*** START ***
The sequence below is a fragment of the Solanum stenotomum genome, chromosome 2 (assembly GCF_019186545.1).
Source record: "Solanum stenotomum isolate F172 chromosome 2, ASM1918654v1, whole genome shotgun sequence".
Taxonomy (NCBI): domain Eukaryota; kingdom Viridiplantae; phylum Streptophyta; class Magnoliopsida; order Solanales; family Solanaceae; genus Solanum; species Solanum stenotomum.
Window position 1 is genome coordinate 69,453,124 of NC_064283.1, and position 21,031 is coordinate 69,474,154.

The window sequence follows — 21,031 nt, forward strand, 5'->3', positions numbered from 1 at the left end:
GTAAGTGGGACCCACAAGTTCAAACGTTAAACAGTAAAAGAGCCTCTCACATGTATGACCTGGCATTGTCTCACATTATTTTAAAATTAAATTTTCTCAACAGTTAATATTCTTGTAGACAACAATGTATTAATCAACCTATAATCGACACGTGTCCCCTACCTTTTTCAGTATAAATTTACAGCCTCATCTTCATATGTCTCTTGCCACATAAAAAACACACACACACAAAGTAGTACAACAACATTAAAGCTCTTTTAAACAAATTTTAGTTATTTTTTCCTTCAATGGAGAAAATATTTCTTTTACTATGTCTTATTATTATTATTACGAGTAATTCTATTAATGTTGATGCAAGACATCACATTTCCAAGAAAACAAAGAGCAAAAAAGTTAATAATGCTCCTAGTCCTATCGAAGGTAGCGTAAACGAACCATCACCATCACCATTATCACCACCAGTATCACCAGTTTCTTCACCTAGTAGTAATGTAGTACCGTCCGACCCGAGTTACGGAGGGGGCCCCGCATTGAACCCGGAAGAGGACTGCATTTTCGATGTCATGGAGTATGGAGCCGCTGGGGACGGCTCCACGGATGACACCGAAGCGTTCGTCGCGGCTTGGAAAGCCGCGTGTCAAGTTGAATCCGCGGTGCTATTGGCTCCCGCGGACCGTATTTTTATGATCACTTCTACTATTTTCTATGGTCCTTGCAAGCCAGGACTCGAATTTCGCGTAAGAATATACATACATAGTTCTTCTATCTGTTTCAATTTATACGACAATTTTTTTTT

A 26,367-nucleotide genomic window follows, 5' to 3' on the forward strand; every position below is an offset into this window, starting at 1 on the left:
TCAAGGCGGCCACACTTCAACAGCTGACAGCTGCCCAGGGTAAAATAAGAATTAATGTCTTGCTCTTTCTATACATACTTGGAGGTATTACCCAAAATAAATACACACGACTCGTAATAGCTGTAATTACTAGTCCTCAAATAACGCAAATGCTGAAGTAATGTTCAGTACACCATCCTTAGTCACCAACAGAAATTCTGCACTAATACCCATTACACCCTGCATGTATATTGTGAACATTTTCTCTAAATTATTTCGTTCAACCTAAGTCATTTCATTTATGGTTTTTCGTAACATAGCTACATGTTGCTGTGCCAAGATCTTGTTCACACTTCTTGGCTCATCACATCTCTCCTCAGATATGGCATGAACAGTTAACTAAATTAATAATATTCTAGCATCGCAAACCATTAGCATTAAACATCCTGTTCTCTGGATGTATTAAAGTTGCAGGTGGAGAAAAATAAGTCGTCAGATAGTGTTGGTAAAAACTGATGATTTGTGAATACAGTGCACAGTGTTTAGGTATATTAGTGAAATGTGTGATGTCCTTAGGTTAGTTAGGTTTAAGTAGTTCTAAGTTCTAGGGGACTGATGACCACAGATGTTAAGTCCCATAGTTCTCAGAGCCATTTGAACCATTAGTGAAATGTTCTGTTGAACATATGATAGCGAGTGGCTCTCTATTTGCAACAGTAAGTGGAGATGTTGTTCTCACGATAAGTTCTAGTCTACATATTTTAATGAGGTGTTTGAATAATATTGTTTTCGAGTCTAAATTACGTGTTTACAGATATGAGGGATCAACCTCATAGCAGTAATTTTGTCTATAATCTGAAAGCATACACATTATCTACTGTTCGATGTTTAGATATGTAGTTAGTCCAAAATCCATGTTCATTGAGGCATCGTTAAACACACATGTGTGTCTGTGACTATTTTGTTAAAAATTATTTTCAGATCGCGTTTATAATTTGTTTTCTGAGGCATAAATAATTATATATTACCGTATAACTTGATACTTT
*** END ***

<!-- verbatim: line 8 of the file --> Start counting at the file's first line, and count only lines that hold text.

TCAAGGCGGCCACACTTCAACAGCTGACAGCTGCCCAGGGTAAAATAAGAATTAATGTCTTGCTCTTTCTATACATACTTGGAGGTATTACCCAAAATAAATACACACGACTCGTAATAGCTGTAATTACTAGTCCTCAAATAACGCAAATGCTGAAGTAATGTTCAGTACACCATCCTTAGTCACCAACAGAAATTCTGCACTAATACCCATTACACCCTGCATGTATATTGTGAACATTTTCTCTAAATTATTTCGTTCAACCTAAGTCATTTCATTTATGGTTTTTCGTAACATAGCTACATGTTGCTGTGCCAAGATCTTGTTCACACTTCTTGGCTCATCACATCTCTCCTCAGATATGGCATGAACAGTTAACTAAATTAATAATATTCTAGCATCGCAAACCATTAGCATTAAACATCCTGTTCTCTGGATGTATTAAAGTTGCAGGTGGAGAAAAATAAGTCGTCAGATAGTGTTGGTAAAAACTGATGATTTGTGAATACAGTGCACAGTGTTTAGGTATATTAGTGAAATGTGTGATGTCCTTAGGTTAGTTAGGTTTAAGTAGTTCTAAGTTCTAGGGGACTGATGACCACAGATGTTAAGTCCCATAGTTCTCAGAGCCATTTGAACCATTAGTGAAATGTTCTGTTGAACATATGATAGCGAGTGGCTCTCTATTTGCAACAGTAAGTGGAGATGTTGTTCTCACGATAAGTTCTAGTCTACATATTTTAATGAGGTGTTTGAATAATATTGTTTTCGAGTCTAAATTACGTGTTTACAGATATGAGGGATCAACCTCATAGCAGTAATTTTGTCTATAATCTGAAAGCATACACATTATCTACTGTTCGATGTTTAGATATGTAGTTAGTCCAAAATCCATGTTCATTGAGGCATCGTTAAACACACATGTGTGTCTGTGACTATTTTGTTAAAAATTATTTTCAGATCGCGTTTATAATTTGTTTTCTGAGGCATAAATAATTATATATTACCGTATAACTTGATACTTT